Bone Health

Having strong bones is very important to ensure we can have the healthy, mobile and independent lifestyle that enables us to enjoy our lives and have the freedom to do the things we want to do. As we age, it becomes harder to maintain strong bones and for people over 50 worldwide, 1 in 3 women and 1 in 5 men will experience a bone fracture.

Osteoporosis – which simply means “porous bones” is a silent disease and we often don’t know we have it until we have a fall and break a bone. However, medical experts believe that Osteoporosis can be prevented and a bone fracture can be avoided if you take action early enough.

fractures-and-bone-density-2

5 Steps to Healthy Bones and a Fracture-free Future

  1. Regular weight bearing exercise – such as Pilates! Walking is great for your leg bones but it doesn’t benefit the bones in your upper body very much.
  2. A diet rich in bone healthy nutrients – Your GP and Govt Health Dept will probably tell you that Calcium and Vitamin D are the most important. Maybe Protein and Vitamin K too. Yet the countries with the highest intake of calcium (as food or supplements) & Protein have the highest levels of Osteoporosis! Individual studies which look at the effect of different diets give conflicting results on what we should be consuming. Research to analyse the findings of all these studies together show Osteoporosis is the result of an affluent diet.
  3. Healthy Body Fat – maintaining a healthy body fat level is a better indicator of a healthy fat level than BMI. For example – BMI assessments often tell athletes they’re “overweight” which doesn’t make sense.  Book a Private 1hr lesson for a full Body Composition Assessment on 11 key metrics with me.
  4. Get your risk assessedRisk Assessment Questionnaire from the Institute of Bone Health. If you have a number of risk factors, you should discuss it with your GP.
  5. Get tested and treated if needed. There are medications that can be prescribed for people with osteoporosis. However, there is a lot of debate about whether these medications reduce the risk of fracture after a fall and some people decide not to take the medications and manage their risk through Steps 1-3.  Please do your own research and make an informed decision that works for you!

Sally’s own Osteoporosis Story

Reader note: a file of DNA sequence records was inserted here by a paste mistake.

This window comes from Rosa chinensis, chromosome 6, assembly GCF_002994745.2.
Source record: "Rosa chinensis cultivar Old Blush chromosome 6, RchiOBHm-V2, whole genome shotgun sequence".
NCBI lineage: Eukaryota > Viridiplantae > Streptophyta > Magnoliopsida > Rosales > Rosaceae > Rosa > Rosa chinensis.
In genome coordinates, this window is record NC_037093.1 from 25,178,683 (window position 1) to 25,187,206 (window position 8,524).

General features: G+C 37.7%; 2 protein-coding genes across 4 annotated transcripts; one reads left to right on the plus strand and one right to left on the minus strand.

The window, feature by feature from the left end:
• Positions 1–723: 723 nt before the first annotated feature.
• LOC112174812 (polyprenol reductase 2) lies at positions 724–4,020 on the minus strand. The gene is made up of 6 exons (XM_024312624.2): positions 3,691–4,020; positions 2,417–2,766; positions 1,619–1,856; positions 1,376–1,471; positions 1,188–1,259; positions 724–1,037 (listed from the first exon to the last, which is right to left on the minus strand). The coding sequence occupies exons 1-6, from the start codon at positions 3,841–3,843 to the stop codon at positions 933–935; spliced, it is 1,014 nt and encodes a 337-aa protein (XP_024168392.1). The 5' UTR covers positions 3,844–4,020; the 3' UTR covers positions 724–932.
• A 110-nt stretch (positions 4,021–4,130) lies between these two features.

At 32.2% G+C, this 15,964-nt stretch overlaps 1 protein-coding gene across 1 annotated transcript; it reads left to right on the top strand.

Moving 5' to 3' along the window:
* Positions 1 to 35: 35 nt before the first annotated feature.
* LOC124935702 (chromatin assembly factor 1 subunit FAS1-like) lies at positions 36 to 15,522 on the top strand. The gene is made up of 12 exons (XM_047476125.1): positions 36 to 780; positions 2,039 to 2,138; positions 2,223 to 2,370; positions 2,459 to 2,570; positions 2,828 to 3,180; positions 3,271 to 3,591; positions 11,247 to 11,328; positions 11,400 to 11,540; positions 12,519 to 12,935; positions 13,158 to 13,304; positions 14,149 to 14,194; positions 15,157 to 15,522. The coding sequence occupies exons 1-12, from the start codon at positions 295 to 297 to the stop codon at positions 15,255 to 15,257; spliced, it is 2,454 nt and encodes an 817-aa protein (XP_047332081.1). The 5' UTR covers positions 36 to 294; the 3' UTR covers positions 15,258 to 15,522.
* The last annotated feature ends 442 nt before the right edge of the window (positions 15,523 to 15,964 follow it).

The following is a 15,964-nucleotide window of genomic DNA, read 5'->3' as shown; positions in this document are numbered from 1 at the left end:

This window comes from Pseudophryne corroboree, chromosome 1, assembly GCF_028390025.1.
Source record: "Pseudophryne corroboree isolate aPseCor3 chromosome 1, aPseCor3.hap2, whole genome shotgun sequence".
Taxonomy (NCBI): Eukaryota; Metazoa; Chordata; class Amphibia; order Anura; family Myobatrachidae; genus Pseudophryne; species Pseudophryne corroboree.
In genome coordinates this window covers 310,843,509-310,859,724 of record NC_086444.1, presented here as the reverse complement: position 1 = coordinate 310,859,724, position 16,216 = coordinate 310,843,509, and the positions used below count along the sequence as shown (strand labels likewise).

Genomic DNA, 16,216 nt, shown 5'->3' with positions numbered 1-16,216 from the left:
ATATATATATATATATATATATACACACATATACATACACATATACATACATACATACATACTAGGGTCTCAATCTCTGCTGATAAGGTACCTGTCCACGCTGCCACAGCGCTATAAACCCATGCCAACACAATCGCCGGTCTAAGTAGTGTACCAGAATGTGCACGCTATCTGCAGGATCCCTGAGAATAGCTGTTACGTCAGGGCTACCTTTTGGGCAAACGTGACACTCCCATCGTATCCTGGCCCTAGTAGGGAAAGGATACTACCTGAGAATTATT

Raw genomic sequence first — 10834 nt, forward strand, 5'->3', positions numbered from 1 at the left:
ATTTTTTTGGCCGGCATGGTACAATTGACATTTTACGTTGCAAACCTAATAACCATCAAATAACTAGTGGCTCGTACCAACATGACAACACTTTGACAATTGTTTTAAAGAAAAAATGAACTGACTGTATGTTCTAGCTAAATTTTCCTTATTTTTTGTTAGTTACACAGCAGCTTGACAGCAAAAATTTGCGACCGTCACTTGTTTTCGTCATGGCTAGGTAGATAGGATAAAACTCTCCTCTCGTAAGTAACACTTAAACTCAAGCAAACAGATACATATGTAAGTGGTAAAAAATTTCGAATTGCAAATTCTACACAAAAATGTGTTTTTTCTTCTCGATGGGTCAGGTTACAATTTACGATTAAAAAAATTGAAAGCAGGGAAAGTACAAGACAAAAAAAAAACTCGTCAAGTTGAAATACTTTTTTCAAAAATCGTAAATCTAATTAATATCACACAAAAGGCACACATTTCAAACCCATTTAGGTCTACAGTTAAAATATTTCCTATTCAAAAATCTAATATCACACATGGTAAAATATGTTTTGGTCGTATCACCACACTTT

My Mum and one of her sisters were diagnosed with Osteoporosis in their 60s. This was surprising because living in New Zealand, dairy products featured strongly in our diets & they had never smoked or consumed much alcohol.

More than 20 years ago….  I decided to have a bone density test to see if I was already at risk, being only in my early 30s at the time. It was a huge shock to learn it was already in the worst 3% and typical of a 70 year old woman!!!

The doctors told me that “at my age” it was not possible to increase my bone density but I should eat more dairy products to maintain my current bone density as long as possible.  I felt scared, frail and confused. Was there really nothing I could do about it?  How careful did I need to be now?

Eating MORE dairy didn’t make any sense, as I was already consuming dairy most days. So I did my own research and made changes to my diet and started regular weight bearing exercise for my whole body (Mat and Studio Pilates).calcium-food-sources

Over the next 5 years I had yearly DEXA scans and my bone density gradually improved – much to the surprise of the doctors – and my last DEXA scan showed my bone density had improved to within the normal safe range and is now slightly better than average for my age.

Getting regular weight bearing exercise is one of the best things you can do to maintain and even increase your bone density, WHATEVER YOUR AGE. Prioritise your balance, alignment and strength in a Bone Health class.  mum-planking-fb-cover

If you have osteoporosis, you’re looking to increase your bone density or you’re concerned about how to exercise safely without risking a bone fracture, please CONTACT ME about private or group Pilates or a“Buff Bones” group exercise class.

You can find lots more information about bone health and Osteoporosis on the UK National Osteoporosis Society’s website.